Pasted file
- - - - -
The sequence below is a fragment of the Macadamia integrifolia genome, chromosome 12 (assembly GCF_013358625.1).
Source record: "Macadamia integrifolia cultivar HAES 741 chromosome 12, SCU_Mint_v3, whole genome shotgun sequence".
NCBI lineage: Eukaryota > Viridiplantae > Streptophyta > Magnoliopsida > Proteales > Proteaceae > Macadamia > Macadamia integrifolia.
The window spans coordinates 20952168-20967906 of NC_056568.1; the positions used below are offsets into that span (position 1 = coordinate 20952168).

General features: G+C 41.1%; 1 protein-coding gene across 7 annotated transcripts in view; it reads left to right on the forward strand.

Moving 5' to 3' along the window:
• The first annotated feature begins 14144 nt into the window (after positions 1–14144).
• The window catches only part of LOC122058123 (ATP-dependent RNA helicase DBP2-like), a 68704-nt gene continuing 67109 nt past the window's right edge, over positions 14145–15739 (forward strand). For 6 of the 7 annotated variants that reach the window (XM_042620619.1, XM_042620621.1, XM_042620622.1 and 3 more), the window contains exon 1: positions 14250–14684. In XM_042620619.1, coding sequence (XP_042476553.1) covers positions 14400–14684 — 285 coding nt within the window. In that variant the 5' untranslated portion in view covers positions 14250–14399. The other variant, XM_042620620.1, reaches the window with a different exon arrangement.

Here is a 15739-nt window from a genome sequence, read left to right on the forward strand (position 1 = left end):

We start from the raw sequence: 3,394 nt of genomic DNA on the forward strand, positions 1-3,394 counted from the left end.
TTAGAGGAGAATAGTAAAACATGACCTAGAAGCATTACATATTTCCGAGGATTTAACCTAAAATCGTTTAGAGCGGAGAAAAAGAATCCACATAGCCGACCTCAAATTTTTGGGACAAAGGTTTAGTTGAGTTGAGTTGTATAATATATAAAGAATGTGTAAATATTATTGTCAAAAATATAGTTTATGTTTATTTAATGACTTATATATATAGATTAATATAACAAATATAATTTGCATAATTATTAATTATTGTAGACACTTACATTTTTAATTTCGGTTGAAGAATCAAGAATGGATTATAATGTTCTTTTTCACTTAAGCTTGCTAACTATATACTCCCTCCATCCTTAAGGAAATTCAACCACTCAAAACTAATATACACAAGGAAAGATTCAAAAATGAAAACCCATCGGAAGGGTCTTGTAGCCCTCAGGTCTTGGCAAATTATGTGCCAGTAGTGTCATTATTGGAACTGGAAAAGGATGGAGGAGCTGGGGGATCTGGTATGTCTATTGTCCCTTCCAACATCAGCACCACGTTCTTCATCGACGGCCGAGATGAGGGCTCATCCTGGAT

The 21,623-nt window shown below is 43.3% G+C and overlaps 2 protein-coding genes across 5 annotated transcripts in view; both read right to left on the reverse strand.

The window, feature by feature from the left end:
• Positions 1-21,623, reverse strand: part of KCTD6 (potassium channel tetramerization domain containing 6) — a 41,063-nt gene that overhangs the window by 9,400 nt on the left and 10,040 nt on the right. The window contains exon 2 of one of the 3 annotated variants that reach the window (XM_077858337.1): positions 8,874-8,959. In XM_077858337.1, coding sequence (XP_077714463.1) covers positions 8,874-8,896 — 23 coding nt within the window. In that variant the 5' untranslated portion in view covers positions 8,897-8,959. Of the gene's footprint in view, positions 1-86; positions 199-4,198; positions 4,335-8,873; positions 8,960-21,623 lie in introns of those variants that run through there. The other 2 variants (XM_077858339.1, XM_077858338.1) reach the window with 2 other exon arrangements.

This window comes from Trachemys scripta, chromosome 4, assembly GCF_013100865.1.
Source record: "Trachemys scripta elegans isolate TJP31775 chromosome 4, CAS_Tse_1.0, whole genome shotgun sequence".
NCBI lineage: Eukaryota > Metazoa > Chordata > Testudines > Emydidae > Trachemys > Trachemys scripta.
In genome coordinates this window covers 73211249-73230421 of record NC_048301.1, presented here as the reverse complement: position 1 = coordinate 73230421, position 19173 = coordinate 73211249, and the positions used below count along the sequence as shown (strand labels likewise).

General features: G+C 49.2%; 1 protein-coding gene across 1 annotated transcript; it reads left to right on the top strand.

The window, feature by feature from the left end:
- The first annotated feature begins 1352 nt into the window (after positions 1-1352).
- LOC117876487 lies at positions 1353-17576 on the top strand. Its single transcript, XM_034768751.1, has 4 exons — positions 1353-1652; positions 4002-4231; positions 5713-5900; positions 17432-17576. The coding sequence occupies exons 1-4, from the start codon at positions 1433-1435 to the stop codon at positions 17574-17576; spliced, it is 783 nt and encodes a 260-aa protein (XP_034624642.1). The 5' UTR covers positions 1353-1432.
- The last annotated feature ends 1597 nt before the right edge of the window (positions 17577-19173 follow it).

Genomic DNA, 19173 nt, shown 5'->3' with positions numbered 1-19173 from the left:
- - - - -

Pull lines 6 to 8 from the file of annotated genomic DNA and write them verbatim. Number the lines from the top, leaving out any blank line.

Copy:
Moving 5' to 3' along the window:
• The first annotated feature begins 14144 nt into the window (after positions 1–14144).
• The window catches only part of LOC122058123 (ATP-dependent RNA helicase DBP2-like), a 68704-nt gene continuing 67109 nt past the window's right edge, over positions 14145–15739 (forward strand). For 6 of the 7 annotated variants that reach the window (XM_042620619.1, XM_042620621.1, XM_042620622.1 and 3 more), the window contains exon 1: positions 14250–14684. In XM_042620619.1, coding sequence (XP_042476553.1) covers positions 14400–14684 — 285 coding nt within the window. In that variant the 5' untranslated portion in view covers positions 14250–14399. The other variant, XM_042620620.1, reaches the window with a different exon arrangement.